The UK faces similar problems to the US, with taxes actually designed to discourage wealth, and she faces intractable welfare and health costs. Her government is politically weak with a coalition that prevents all attempts to move away from social priorities towards economic reality. She is also exposed to a disproportionately large finance and banking sector with high international exposure, particularly to the eurozone, which will be an unsupportable burden on the state if the banking crisis develops further in 2013.
Watch out for developments in the following
- Inflation, which will pick up unexpectedly if there is a shift of preference from money to goods, the consequence being accelerating stagflation. Bear in mind that governments usually under-report inflation, and prices in the US, UK and other nations are already increasing at a significantly faster rate than CPI measures suggest.
- Interest rates, which may have to rise sooner than expected due to inflationary concerns. This being the case, an implosion of asset prices could begin if markets price in rising interest rates before they happen, destroying the ability of central banks to retain control of prices in credit markets.
- A further downturn in the US private sector economy, (excluding government).
- Rising bond yields for Spain, Italy or France.
- Deterioration in Japan’s trade balance and weakness in the yen.
- The bursting of bond market bubbles, particularly in the US, UK, Germany, Japan or France.
- Crisis meetings by governments and central banks that resolve nothing and only further public understanding of their inadequacies.
- Derivative markets, and their exposure to counterparty risk, hypothecation and rehypothecation of collateral.
- Silver markets, where there are large short positions held by the bullion banks and so are vulnerable to a vicious bear-squeeze. If this happens a sharp rise in gold prices will also be triggered, and possibly spread to other metals and beyond.
- Growing social unrest.
- Further clampdowns on personal freedom
Is there a solution?
Yes, but it is unlikely to be taken. All that is required is for enough of the G20 membership to stop destroying wealth, in order to contain near-term global systemic risks. A government that understands this will cut its own spending and obligations, remove taxes from savings and discourage its citizens from relying on state welfare. By removing itself from provision of health and education services, the costs to society will be substantially reduced and they will become focused to provide only what is actually wanted of them. Unnecessary resources will be released to be deployed more effectively elsewhere.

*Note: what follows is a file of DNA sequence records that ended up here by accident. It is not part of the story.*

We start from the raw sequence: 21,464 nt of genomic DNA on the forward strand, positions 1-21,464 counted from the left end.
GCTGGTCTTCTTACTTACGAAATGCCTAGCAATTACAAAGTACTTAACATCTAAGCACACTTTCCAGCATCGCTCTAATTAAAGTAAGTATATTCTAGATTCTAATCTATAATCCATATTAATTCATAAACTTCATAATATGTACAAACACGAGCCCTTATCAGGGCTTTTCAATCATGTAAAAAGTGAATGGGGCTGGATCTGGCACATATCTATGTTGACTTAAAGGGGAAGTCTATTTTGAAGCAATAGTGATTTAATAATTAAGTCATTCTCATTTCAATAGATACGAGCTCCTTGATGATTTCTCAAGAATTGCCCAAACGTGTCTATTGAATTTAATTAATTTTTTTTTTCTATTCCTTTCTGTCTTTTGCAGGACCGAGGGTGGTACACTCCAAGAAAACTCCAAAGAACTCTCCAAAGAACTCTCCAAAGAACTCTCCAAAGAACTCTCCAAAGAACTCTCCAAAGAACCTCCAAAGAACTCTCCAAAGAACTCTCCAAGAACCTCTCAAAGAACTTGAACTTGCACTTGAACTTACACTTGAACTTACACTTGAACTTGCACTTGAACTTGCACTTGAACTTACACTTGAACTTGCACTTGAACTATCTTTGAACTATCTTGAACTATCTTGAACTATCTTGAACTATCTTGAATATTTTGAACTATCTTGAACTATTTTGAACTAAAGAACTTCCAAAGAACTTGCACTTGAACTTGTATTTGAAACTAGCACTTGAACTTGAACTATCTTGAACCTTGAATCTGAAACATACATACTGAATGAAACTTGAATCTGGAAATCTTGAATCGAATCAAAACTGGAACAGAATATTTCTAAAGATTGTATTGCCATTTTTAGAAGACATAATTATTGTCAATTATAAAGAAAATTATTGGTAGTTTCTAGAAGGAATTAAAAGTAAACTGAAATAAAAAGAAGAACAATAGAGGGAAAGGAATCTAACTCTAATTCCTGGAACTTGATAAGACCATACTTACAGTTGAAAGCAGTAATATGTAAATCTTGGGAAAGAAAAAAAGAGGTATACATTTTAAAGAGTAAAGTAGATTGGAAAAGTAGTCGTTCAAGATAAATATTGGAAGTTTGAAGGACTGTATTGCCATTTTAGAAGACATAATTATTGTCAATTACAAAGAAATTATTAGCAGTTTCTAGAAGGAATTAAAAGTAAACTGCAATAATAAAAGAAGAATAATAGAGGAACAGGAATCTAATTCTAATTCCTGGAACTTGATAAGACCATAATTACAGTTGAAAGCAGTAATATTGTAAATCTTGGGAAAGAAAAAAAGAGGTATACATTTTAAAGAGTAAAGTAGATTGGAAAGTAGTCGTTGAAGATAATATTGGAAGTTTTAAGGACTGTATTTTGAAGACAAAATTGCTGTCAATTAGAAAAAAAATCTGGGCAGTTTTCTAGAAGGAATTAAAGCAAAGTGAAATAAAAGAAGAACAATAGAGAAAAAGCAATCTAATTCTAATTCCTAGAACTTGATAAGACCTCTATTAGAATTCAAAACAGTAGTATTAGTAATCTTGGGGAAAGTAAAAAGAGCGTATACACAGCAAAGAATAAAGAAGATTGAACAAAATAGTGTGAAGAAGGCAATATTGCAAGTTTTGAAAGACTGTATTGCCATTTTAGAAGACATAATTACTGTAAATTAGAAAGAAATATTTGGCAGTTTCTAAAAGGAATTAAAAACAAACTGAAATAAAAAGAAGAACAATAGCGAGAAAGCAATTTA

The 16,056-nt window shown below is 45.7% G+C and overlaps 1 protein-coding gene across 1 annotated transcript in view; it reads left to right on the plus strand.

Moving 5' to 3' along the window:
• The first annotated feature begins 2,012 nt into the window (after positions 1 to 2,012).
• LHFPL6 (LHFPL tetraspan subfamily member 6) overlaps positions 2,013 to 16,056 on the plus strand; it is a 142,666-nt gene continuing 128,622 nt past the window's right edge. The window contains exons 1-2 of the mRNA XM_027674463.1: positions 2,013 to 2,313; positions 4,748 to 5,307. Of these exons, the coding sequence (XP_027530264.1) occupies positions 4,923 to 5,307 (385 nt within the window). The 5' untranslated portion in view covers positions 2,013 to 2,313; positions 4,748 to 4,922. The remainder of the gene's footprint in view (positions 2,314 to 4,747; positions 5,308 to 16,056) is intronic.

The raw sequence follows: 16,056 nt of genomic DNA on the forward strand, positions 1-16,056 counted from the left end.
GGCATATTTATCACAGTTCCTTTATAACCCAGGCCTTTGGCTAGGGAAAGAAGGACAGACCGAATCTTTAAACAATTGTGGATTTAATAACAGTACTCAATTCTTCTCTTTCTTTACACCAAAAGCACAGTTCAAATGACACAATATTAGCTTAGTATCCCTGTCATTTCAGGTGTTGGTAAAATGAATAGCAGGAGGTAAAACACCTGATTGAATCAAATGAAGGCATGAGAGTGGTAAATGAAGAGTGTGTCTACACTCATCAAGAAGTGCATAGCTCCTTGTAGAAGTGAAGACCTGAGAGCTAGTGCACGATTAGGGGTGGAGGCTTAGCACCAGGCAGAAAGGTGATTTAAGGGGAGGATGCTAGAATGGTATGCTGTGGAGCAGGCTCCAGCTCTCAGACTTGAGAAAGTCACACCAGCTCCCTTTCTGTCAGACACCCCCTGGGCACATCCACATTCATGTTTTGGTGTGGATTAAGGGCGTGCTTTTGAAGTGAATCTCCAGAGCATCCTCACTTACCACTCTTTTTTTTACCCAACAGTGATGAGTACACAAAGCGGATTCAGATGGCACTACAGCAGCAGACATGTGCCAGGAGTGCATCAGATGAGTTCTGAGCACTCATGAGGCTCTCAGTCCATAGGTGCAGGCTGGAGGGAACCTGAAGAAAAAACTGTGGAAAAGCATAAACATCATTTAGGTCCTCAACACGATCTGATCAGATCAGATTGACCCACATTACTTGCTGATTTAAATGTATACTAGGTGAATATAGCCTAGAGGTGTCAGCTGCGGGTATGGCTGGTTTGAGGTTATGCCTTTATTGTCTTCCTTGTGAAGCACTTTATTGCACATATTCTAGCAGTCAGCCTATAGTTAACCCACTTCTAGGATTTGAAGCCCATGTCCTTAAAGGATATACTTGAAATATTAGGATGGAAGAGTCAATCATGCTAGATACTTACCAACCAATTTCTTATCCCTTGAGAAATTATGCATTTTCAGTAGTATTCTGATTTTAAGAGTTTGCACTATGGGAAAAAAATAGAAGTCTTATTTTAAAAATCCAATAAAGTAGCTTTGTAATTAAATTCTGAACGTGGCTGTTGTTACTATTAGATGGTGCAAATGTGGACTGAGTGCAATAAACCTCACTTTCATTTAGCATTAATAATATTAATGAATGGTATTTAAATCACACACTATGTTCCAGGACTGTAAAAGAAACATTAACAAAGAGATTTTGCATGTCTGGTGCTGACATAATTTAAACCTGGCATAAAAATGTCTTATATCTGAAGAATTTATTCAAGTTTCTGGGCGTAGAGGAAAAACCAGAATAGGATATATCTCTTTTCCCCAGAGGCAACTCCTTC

Such a government will learn the value of sound money and its importance for economic calculation, and it will move as a matter of policy towards securing sound money in everything it does. It will understand it has no role in the trinity of consumer, saver and entrepreneur, restricting its role to ensuring that property rights are inviolate. It will dispense with its central bank as a tool for intervening in markets. Interest rates will be set by markets in accordance with users’ needs.
And above all it will remove all government regulations, forcing businesses to value and enhance their own reputations, individuals to make their own choices, and savers to decide for themselves how much to save and who to invest it with.
We are one year closer to a renewed banking and financial crisis, the pace of which is quickening, and which can be expected to turn eventually into a fiat currency collapse. These systemic risks increased in 2012, most notably in the eurozone, but also elsewhere. None of the solutions applied anywhere did any good.
On the evidence to date, it has become less likely any Western government can or will take the right steps to avoid an eventual collapse of their currency, so 2013 is more likely to realise systemic failures than 2012.